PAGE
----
When Franco died in 1975, Spain entered into a phase of transition towards democracy, the Prime Minister of Spain, Adolfo Suárez, met with Josep Tarradellas, president of the Generalitat of Catalonia in exile. An agreement was made so that the Generalitat would be restored and limited competencies would be transferred while the constitution was still being written. In the end, the constitution and ratified in 1979, found a balance in recognizing the existence of nationalities and regions in Spain, within the indissoluble unity of the Spanish nation. The starting point in the organization of Spain was the second article of the constitution. In order to exercise this right, the established a open process whereby the nationalities
Arabs are an ethnic group inhabiting the Arab world. They primarily live in the Arab states in Western Asia, North Africa, the Horn of Africa, the Arabs are first mentioned in the mid-ninth century BCE as a tribal people dwelling in the central Arabian Peninsula. The Arabs appear to have been under the vassalage of the Neo-Assyrian Empire, tradition holds that Arabs descend from Ishmael, the son of Abraham. The Arabian Desert is the birthplace of Arab, there are other Arab groups as well that spread in the land and existed for millennia. Before the expansion of the Caliphate, Arab referred to any of the largely nomadic Semitic people from the northern to the central Arabian Peninsula and Syrian Desert. Presently, Arab refers to a number of people whose native regions form the Arab world due to spread of Arabs throughout the region during the early Arab conquests of the 7th and 8th centuries. The Arabs forged the Rashidun and the Abbasid caliphates, whose borders reached southern France in the west, China in the east, Anatolia in the north, and this was one of the largest land empires in history.
The Great Arab Revolt has had as big an impact on the modern Middle East as the World War I, the war signaled the end of the Ottoman Empire. They are modern states and became significant as distinct political entities after the fall and defeat, following adoption of the Alexandria Protocol in 1944, the Arab League was founded on 22 March 1945. The Charter of the Arab League endorsed the principle of an Arab homeland whilst respecting the sovereignty of its member states. Beyond the boundaries of the League of Arab States, Arabs can be found in the global diaspora, the ties that bind Arabs are ethnic, cultural, identical, nationalist and political. The Arabs have their own customs, architecture, literature, dance, cuisine, society, the total number of Arabs are an estimated 450 million. This makes them the second largest ethnic group after the Han Chinese. Arabs are a group in terms of religious affiliations and practices. In the pre-Islamic era, most Arabs followed polytheistic religions, some tribes had adopted Christianity or Judaism, and a few individuals, the hanifs, apparently observed monotheism.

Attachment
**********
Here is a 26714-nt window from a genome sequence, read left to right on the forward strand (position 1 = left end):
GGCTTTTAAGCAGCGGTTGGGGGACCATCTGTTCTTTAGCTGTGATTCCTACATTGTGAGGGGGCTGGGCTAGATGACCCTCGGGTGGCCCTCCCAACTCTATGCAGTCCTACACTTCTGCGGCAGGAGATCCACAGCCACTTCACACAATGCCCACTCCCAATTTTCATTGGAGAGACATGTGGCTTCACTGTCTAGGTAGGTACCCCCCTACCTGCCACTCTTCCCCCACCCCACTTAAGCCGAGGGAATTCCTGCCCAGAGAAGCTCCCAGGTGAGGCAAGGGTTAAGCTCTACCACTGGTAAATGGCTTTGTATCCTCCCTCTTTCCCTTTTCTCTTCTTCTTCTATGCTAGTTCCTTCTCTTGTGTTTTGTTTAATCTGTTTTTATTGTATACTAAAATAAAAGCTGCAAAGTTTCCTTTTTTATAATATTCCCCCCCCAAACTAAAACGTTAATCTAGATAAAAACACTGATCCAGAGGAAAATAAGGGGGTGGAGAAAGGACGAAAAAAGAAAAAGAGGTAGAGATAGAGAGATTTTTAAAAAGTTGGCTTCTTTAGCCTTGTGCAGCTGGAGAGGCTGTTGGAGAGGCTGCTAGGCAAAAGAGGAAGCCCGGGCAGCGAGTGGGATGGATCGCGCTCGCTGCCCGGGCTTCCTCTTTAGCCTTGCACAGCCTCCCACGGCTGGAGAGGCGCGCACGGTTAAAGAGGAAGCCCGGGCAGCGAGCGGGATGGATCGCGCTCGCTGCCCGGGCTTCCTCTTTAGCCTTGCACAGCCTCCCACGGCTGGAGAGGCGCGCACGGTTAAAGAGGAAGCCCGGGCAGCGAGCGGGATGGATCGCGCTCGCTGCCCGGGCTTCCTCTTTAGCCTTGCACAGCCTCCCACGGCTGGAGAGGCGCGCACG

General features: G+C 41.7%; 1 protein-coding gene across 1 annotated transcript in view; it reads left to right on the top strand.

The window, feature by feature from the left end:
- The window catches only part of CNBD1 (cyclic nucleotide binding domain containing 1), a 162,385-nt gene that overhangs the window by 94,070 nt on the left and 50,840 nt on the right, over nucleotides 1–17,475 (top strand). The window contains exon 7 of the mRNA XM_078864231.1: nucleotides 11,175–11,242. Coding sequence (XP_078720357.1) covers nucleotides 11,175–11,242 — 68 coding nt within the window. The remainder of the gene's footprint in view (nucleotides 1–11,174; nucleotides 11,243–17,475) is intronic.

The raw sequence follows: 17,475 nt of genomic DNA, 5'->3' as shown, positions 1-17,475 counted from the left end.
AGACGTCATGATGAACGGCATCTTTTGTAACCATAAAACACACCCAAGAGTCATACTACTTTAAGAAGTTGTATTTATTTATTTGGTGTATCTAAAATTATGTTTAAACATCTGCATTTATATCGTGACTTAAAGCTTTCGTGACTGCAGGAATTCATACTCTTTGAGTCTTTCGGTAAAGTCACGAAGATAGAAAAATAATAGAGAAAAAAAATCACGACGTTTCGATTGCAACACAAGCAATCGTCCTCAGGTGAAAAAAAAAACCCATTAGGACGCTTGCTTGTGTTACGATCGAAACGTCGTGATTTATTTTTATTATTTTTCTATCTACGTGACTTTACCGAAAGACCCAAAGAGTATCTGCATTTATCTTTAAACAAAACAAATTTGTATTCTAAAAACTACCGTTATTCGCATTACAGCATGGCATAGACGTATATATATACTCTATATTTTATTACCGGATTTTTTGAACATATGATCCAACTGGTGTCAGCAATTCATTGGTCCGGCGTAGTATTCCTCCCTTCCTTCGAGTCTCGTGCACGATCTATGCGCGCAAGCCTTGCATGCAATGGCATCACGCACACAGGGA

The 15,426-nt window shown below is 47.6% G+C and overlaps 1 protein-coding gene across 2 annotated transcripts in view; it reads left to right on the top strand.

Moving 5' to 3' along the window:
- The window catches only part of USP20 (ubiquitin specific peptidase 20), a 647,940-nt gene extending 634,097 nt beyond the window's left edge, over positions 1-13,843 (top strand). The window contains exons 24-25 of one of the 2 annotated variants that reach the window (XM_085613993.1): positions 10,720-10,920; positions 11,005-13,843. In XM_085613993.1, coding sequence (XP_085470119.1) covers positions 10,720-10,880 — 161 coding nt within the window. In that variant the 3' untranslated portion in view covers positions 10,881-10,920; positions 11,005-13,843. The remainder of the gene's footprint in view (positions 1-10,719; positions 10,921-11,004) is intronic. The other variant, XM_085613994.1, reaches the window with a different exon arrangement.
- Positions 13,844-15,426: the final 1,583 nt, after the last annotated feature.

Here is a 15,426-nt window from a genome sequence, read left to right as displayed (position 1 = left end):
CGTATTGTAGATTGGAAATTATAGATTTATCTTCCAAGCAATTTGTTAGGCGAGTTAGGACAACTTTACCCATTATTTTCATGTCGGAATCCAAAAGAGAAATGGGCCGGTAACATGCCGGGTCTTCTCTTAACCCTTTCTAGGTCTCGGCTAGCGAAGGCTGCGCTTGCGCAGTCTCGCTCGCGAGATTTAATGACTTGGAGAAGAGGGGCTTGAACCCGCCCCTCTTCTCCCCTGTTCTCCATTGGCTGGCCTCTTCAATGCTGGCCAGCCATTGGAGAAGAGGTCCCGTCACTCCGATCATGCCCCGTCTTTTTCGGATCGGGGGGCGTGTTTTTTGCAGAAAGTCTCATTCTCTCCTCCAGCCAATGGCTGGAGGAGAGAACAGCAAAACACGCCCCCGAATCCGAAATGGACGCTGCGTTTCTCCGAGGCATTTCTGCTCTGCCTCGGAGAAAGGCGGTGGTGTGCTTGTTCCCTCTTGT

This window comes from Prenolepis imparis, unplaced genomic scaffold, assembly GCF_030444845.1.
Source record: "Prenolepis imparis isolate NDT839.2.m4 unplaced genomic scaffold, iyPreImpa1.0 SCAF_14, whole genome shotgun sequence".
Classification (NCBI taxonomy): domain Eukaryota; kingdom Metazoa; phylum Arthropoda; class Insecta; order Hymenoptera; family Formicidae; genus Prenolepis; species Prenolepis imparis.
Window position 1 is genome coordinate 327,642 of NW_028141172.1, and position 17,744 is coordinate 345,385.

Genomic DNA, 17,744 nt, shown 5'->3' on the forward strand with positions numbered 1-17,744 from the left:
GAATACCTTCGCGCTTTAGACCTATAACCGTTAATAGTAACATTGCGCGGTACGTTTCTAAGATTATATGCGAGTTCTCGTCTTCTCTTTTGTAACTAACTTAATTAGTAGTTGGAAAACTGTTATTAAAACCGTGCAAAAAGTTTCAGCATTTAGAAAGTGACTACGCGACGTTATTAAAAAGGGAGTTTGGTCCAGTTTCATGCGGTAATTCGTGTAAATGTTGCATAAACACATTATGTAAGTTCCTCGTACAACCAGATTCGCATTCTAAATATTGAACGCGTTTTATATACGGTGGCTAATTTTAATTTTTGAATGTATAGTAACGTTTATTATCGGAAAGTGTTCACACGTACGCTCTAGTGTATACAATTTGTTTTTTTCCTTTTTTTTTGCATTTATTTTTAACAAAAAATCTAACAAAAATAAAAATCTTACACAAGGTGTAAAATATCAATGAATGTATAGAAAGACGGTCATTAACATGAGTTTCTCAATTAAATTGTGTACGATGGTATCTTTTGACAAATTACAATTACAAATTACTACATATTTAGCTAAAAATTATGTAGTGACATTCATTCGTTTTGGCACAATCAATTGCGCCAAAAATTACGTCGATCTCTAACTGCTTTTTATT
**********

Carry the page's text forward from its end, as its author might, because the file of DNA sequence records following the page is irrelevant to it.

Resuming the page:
Today, Arabs are mainly adherents of Islam, with sizable Christian minorities, Arab Muslims primarily belong to the Sunni, Ibadi, Alawite and Ismaili denominations. Arab Christians generally follow one of the Eastern Christian Churches, such as the Maronite, Coptic Orthodox, Greek Orthodox, Greek Catholic, or Chaldean churches. Listed among the booty captured by the army of king Shalmaneser III of Assyria in the Battle of Qarqar are 1000 camels of Gi-in-di-buu the ar-ba-a-a or Gindibu belonging to the Arab
The Darro is a river of the province of Granada, Spain. It is a tributary of the Genil, the river was originally named after the Roman word for gold because people used to pan for gold on its banks. This name was changed by the Arabs to Hadarro and after being renamed Dauro by the Christians. Darro is the name of a local town, there are five bridges crossing the Darro, Puente del Aljibillo, Puente de las Chirimias, Puente de Cabrera, Puente de Espinosa. The Darro river supplied water to the Alhambra through a system of aqueducts called Acequia Real